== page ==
Wednesday, June 6, 2007

What we think is happiness

(Teachings from Gita) We've desires and when any of our desires get fulfilled we "feel" happy. Most of our desires are about procuring something; getting a new job, car, house, so on and so forth. This is what we perceive as happiness; but such happiness is short-lived. A new job doesn't remain new after a year, same for a car or a house, then the happiness fades away and we desire for other things that we feel would make us happy. Such desires are in fact harbingers of anger and jealousy. Have we ever thought about why we get angry? It's mostly when we realize that there is a stumbling block in our path to the fulfillment of a desire. It's because of these desires that we tend to compare ourselves with out friends/neighbors/peers/etc. with regard to various possessions and hence give birth to the feeling of jealousy. We should seek everlasting happiness and not such ephemeral happiness.

Happiness experienced as a result of appeasing your senses is ranked the lowest as it gives rise to various vices and is not even the "real" happiness. The next level of happiness is for the one who's detached himself from all worldly things (vairagya). Once you detach yourself you don't experience the feelings of attraction or repulsion and with that you've successfully repelled the vices of temptation and anger. On a still higher level is the happiness which comes to those who desist from sensual enjoyment and have an absence of desires (uparati) and the ultimate state of happiness is achieved by the one whose soul is in unison with the Supreme One.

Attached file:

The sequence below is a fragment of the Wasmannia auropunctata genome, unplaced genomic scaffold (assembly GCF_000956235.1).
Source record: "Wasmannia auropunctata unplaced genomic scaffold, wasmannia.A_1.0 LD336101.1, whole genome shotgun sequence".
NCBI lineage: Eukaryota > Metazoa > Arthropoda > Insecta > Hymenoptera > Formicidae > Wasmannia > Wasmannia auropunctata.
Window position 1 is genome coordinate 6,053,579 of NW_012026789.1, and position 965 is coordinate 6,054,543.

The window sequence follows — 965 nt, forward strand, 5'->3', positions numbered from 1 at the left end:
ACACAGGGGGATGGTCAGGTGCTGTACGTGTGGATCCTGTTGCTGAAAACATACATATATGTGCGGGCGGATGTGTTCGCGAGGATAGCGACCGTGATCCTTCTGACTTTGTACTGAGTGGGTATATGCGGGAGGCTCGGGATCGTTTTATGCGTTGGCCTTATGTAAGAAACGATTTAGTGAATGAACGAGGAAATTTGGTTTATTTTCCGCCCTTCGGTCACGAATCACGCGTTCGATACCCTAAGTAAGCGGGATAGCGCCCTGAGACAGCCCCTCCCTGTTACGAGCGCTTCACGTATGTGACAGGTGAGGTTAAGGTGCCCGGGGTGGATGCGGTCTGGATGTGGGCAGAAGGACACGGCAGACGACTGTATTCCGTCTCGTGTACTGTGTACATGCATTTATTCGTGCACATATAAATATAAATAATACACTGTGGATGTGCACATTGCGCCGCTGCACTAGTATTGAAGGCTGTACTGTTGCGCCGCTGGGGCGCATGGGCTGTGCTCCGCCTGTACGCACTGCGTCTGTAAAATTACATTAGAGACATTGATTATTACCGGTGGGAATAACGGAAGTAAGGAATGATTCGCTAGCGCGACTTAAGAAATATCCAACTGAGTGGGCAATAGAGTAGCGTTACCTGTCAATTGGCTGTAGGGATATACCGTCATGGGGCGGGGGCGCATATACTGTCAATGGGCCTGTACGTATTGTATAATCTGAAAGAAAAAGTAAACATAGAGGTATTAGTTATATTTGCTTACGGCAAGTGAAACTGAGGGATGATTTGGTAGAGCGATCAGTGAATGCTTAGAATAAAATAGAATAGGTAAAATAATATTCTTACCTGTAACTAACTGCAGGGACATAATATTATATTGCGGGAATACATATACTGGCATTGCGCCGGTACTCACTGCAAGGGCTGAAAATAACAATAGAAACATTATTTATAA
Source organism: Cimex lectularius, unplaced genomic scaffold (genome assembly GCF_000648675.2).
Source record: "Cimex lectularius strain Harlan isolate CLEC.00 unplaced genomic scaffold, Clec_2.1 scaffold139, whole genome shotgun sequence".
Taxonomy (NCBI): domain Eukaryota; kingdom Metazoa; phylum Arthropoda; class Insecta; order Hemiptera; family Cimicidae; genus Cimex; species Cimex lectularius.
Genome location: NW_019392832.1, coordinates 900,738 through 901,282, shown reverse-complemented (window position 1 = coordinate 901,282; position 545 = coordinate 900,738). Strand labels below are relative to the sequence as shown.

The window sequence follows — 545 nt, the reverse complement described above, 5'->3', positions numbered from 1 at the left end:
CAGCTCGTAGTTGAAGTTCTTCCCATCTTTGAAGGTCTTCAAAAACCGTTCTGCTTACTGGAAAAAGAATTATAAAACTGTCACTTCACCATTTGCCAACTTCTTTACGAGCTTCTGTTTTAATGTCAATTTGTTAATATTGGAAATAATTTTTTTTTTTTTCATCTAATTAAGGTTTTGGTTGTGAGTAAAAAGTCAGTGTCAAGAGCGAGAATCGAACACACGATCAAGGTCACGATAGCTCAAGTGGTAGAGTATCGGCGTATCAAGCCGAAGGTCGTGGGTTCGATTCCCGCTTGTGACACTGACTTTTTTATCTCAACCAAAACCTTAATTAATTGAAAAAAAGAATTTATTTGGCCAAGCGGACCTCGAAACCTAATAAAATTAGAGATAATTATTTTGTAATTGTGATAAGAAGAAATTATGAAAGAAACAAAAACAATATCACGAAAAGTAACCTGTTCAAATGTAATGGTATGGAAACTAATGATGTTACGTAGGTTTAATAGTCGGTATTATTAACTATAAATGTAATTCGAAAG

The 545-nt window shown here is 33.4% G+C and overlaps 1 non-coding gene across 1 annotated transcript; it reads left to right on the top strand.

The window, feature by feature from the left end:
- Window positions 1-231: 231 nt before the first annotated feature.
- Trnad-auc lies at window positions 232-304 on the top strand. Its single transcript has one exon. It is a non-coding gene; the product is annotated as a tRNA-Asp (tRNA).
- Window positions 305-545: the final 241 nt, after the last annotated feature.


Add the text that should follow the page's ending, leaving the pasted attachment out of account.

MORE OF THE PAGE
Shashwati said...

I sometimes wonder if it is even worthwhile to look for "Happiness". Sometimes, peace or tranquility seems more worthwhile. Do you know anything about perhaps the origins of the concept of happiness? I amn't aware of it, though I wonder if our texts prescribe seeking peace as compared to happiness for it is simply a state of mind, and why should it be any different than sadness, or a euphoric mind on ecstasy? Physiologically it does have different effects on the brain, and perennially depressed brains *have* shown cellular atrophy, but so have brains treated perennially with euphoric drugs, and it leads to the classical decadence.
I know for sure with classical/meditative music, that is what all composition aim for - peace, or to achieve the anahat naad state.

Shashwati said...

By the way, do you like Arthur C. Clarke? :-)

Smriti said...

@Shashwati, there you go with your biological implications and I can't argue with you there :). Your question reminds me of Will Smith's dilemma in "Pursuit of Happyness" where when he reads the phrase "Pursuit of Happyness" he thinks to himself that is it so-called because it is something you have to pursue?

Here happiness is a translation of the hindi word sukh and even when I was writing this I wasn't satisfied with this translation but that was the best I could do. I'm glad that you raised this question and that gives me an opportunity to elaborate on it. When I think of sukh, I think of a person who's content, at peace with him and has no grudges in life. So it encompasses your ideas of peace of tranquility. Sukh is more profound than happiness.

That guy does ring a bell in my mind. Hmm...can't think of any reason why a sci-fi author would be related to this post but then who would've thought that Will Smith's name would figure in this conversation :). Care to elaborate?